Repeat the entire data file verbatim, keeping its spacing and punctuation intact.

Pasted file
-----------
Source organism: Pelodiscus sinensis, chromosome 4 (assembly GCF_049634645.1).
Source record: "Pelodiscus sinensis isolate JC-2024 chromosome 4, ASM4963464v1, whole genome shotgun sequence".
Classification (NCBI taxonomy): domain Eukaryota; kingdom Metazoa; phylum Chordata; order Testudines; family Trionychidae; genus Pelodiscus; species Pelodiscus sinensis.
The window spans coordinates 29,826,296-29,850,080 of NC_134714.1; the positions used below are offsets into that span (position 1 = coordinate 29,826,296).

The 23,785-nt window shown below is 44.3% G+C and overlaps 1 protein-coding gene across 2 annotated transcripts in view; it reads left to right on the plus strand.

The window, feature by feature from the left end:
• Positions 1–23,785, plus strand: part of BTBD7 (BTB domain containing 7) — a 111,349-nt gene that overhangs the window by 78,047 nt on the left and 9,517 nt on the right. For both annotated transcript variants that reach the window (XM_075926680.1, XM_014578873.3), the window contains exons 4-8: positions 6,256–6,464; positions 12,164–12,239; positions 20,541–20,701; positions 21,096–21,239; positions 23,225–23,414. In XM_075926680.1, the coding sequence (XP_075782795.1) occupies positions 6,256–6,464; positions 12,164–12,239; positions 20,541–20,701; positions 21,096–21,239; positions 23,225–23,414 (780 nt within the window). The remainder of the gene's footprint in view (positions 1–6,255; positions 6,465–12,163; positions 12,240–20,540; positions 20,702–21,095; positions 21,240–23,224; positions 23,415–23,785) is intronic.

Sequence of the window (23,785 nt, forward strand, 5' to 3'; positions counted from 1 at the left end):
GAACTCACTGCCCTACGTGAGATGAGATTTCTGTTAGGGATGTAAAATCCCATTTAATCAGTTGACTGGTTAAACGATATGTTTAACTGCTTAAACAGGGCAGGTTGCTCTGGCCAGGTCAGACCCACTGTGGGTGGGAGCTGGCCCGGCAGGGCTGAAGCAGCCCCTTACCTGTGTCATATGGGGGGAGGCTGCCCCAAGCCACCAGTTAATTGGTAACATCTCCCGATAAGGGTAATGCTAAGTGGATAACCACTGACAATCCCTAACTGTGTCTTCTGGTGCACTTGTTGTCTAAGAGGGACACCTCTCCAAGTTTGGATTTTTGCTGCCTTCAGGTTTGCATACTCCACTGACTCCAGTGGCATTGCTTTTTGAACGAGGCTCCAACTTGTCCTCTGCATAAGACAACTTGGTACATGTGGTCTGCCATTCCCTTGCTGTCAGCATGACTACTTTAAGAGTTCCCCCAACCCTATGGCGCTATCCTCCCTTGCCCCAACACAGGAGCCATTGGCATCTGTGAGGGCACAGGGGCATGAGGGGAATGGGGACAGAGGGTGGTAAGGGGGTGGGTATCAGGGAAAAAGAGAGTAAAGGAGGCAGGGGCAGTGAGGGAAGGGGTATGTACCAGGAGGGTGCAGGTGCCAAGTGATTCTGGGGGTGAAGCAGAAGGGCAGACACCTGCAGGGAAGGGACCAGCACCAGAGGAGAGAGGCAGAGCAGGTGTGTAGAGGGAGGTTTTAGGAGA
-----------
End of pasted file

Source organism: Pelodiscus sinensis, chromosome 4 (assembly GCF_049634645.1).
Source record: "Pelodiscus sinensis isolate JC-2024 chromosome 4, ASM4963464v1, whole genome shotgun sequence".
Classification (NCBI taxonomy): domain Eukaryota; kingdom Metazoa; phylum Chordata; order Testudines; family Trionychidae; genus Pelodiscus; species Pelodiscus sinensis.
The window spans coordinates 29,826,296-29,850,080 of NC_134714.1; the positions used below are offsets into that span (position 1 = coordinate 29,826,296).

The 23,785-nt window shown below is 44.3% G+C and overlaps 1 protein-coding gene across 2 annotated transcripts in view; it reads left to right on the plus strand.

The window, feature by feature from the left end:
• Positions 1–23,785, plus strand: part of BTBD7 (BTB domain containing 7) — a 111,349-nt gene that overhangs the window by 78,047 nt on the left and 9,517 nt on the right. For both annotated transcript variants that reach the window (XM_075926680.1, XM_014578873.3), the window contains exons 4-8: positions 6,256–6,464; positions 12,164–12,239; positions 20,541–20,701; positions 21,096–21,239; positions 23,225–23,414. In XM_075926680.1, the coding sequence (XP_075782795.1) occupies positions 6,256–6,464; positions 12,164–12,239; positions 20,541–20,701; positions 21,096–21,239; positions 23,225–23,414 (780 nt within the window). The remainder of the gene's footprint in view (positions 1–6,255; positions 6,465–12,163; positions 12,240–20,540; positions 20,702–21,095; positions 21,240–23,224; positions 23,415–23,785) is intronic.

Sequence of the window (23,785 nt, forward strand, 5' to 3'; positions counted from 1 at the left end):
GAACTCACTGCCCTACGTGAGATGAGATTTCTGTTAGGGATGTAAAATCCCATTTAATCAGTTGACTGGTTAAACGATATGTTTAACTGCTTAAACAGGGCAGGTTGCTCTGGCCAGGTCAGACCCACTGTGGGTGGGAGCTGGCCCGGCAGGGCTGAAGCAGCCCCTTACCTGTGTCATATGGGGGGAGGCTGCCCCAAGCCACCAGTTAATTGGTAACATCTCCCGATAAGGGTAATGCTAAGTGGATAACCACTGACAATCCCTAACTGTGTCTTCTGGTGCACTTGTTGTCTAAGAGGGACACCTCTCCAAGTTTGGATTTTTGCTGCCTTCAGGTTTGCATACTCCACTGACTCCAGTGGCATTGCTTTTTGAACGAGGCTCCAACTTGTCCTCTGCATAAGACAACTTGGTACATGTGGTCTGCCATTCCCTTGCTGTCAGCATGACTACTTTAAGAGTTCCCCCAACCCTATGGCGCTATCCTCCCTTGCCCCAACACAGGAGCCATTGGCATCTGTGAGGGCACAGGGGCATGAGGGGAATGGGGACAGAGGGTGGTAAGGGGGTGGGTATCAGGGAAAAAGAGAGTAAAGGAGGCAGGGGCAGTGAGGGAAGGGGTATGTACCAGGAGGGTGCAGGTGCCAAGTGATTCTGGGGGTGAAGCAGAAGGGCAGACACCTGCAGGGAAGGGACCAGCACCAGAGGAGAGAGGCAGAGCAGGTGTGTAGAGGGAGGTTTTAGGAGA